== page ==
Feasibility Study of Airbag Concept Applicable to Motorcycles Without Sufficient Reaction Structure

An airbag system for motorcycle applications was developed and marketed in 2006 followed by many research projects on the system. In the airbag system, the bag should be supported during the kinetic energy–absorbing period of a rider in a collision. The previously developed system employed a configuration in which motorcycle structures support the airbag, such as a gauge unit and/or a steering structure. The supporting structure functions to receive the reaction force to hold the airbag during a crash to properly absorb the rider's kinetic energy. However, the previous system requires a larger area for this reaction structure and is applicable only to the motorcycles that can provide that area. To overcome this limitation, the authors propose an airbag system employing another concept. In this concept, the airbag does not use its vehicle structures as a reaction structure but uses the structures of an opposing vehicle, such as doors and/or pillars of an opposing vehicle. In this project, the authors aim to verify the effectiveness of the proposed system when installed in a motorcycle that cannot provide a larger area for the reaction structure. In the system with this concept, it is assumed that the occupant protection performance is largely affected depending on impact configurations. Accordingly, full-scale motorcycle-to-car crash tests using 125 cm3 scooter-type models with and without the proposed system were conducted in various impact configurations. The 7 impact configurations specified in ISO 13232 were selected as the test configurations. Injury variables and injury indices of head, neck, chest, and abdomen were evaluated with the motorcyclist dummy. Injury variables and indices obtained from the crash tests with the airbag were compared to those of the baseline tests. In 2 impact configurations, the airbags were supported by the side structures of the opposing vehicle and performed to reduce the injury variable of head and/or chest compared to that of the baseline test. Through the crash tests, beneficial protection effects of the airbag system were confirmed in particular impact configurations. No significant risk for the occupant due to the airbag was observed in the conducted crash tests. It was concluded that the proposed airbag system has feasibility to reduce rider injury in a collision of a motorcycle without sufficient reaction structure.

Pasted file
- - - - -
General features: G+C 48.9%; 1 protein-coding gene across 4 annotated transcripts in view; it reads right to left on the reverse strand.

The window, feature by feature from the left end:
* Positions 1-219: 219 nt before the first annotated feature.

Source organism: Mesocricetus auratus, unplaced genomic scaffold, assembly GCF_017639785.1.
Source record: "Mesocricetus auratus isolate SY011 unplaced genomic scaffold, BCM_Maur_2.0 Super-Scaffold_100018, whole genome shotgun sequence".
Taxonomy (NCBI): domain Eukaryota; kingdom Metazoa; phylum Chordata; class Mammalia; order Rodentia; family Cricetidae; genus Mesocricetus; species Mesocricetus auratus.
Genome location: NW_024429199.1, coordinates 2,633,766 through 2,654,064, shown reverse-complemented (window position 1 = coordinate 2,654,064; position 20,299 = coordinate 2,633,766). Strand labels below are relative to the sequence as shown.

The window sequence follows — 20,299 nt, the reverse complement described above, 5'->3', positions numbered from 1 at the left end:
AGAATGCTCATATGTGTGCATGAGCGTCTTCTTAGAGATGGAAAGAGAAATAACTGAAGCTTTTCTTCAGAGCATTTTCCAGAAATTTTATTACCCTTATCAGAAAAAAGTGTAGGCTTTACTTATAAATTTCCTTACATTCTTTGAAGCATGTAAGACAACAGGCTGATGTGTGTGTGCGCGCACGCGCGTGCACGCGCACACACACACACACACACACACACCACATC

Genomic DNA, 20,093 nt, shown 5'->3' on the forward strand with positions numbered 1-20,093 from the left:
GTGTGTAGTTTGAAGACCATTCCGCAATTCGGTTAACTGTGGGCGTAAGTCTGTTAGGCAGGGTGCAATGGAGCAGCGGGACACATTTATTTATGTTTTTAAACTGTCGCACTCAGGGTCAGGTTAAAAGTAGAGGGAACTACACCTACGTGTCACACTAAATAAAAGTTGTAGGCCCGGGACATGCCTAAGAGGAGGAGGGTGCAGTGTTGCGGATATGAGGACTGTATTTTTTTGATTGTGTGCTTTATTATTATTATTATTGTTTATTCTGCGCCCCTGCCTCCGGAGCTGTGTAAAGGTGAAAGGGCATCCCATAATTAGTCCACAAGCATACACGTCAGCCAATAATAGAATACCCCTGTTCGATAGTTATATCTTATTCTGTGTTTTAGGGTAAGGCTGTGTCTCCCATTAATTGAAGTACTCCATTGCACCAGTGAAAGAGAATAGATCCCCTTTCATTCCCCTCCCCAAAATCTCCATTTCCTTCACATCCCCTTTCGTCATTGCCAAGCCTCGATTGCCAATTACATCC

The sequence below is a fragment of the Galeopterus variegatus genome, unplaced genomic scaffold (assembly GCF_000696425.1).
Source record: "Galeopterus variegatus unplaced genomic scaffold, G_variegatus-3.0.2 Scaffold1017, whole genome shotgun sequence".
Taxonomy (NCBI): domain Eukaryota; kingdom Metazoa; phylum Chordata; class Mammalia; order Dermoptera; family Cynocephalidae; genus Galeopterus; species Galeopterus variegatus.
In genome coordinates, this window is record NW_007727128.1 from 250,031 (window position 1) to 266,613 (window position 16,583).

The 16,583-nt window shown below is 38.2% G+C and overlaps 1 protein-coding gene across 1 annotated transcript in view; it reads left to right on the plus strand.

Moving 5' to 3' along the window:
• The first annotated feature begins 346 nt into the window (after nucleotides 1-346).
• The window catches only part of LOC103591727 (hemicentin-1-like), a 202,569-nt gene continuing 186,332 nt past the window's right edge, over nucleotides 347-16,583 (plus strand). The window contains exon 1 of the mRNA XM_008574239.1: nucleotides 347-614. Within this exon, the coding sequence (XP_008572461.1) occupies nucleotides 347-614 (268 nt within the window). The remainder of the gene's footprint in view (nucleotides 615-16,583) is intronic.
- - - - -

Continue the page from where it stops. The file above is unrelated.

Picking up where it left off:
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  • Accession Number: 01568751
  • Record Type: Publication
  • Files: TRIS
  • Created Date: May 30 2015 3:00PM